Somali rebels claim killing of MP, threaten more assassinations

MOGADISHU — Islamist rebels said they shot dead a Somali lawmaker in Mogadishu on Saturday and threatened to kill every legislator in the country.

Gunmen shot dead Mustaf Haji Mohamed outside his home after evening prayers, the latest in a wave of attacks since Somalia's new assembly elected President Hassan Sheikh Mohamud earlier this month.

"How many times had we warned Somalis against joining the infidel government?" Sheikh Abdiasis Abu Musab, spokesman for military operations for the Islamist militant group Al-Shabab, told Reuters late on Saturday.

"Let it be a good lesson for the rest."

Mohamud's election was hailed by his supporters and Western powers as a vote for change after more than two decades of violence. The militants were swift to brand the political newcomer a "traitor" who headed a government serving only Western interests.

Mohamud was the target of a failed suicide bombing just two days into his new job.

"We killed legislator Mustaf … and we will kill all Somali MPs and officials one by one," Musab said.

The UN secretary-general's special envoy to Somalia, Augustine Mahiga, called the shooting a cowardly act that was a "reminder of the challenges faced by the new institutions and administration."

The appointment of a new, slimmed-down parliament and the first presidential vote came as African troops prepared an assault on Al-Shabab's last stronghold in the south of the country.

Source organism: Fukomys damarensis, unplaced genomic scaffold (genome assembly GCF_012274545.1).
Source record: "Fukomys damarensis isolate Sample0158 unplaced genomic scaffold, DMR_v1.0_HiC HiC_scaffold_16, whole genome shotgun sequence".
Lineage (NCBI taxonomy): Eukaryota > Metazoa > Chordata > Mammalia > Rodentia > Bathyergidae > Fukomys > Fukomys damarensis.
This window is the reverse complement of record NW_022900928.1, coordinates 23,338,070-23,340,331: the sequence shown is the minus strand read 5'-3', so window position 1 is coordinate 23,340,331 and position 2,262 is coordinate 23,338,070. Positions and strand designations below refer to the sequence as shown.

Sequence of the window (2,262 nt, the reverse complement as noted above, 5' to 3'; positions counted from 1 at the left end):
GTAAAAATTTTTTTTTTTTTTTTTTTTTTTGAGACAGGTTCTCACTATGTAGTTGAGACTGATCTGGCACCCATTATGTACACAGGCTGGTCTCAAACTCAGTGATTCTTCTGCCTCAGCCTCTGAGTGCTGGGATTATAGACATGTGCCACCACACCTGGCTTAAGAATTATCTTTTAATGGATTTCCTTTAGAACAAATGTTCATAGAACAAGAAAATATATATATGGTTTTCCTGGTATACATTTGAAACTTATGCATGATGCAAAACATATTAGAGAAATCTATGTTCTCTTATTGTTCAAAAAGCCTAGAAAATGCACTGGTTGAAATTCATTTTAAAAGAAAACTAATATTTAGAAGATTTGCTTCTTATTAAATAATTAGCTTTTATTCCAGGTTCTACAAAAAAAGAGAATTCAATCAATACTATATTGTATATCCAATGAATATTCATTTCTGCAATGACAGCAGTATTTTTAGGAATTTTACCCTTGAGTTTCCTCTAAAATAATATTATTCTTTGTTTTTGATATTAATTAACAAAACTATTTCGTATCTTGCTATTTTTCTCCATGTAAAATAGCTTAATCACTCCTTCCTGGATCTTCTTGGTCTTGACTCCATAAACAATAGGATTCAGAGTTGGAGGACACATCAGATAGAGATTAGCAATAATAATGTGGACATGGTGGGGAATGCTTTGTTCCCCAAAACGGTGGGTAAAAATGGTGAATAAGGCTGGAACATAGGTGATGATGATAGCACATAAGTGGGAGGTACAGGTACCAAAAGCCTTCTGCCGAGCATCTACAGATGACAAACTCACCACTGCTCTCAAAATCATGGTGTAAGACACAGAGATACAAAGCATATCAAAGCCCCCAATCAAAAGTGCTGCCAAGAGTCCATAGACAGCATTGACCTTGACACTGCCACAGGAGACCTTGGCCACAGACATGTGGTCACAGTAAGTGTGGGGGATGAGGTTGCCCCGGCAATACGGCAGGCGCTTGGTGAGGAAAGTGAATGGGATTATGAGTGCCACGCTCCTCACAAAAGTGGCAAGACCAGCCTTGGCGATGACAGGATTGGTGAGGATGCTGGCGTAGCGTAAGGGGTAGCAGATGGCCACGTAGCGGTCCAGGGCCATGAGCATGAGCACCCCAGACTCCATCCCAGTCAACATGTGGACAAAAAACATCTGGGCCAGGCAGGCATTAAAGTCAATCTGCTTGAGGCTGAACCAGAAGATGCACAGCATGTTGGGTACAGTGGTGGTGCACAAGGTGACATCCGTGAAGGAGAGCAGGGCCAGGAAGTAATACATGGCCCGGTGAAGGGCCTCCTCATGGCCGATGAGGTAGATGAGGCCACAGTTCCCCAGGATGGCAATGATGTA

Al-Shabab drafted in hundreds of fighters from other regions this week to reinforce the port city of Kismayu.

The African Union AMISOM force said, however, there were signs of deepening internal rifts within Al-Shabab. More than 200 rebels defected near the town of Jowhar, about 80 kilometers (50 miles) from the capital, on Saturday, AMISOM said.

"Al-Shabab is divided and being defeated across Somalia," Brigadier Michael Odonga, the force's deputy commander, said.

There was no immediate reaction from Al-Shabab.

While the loss of Kismayu and its port would weaken the rebels' morale and deprive them of a key revenue source, it would unlikely deliver a knockout blow to the insurgency.

Although AMISOM and Somali government forces have regained control of numerous towns across southern and central Somalia, the vast rural areas between remain a free-for-all.

Diplomats expect Al-Shabab to retreat to the hinterlands, as they have done before, and resort increasingly to the suicide bombings and targeted assassinations that have marked Mohamud's first two weeks in power.

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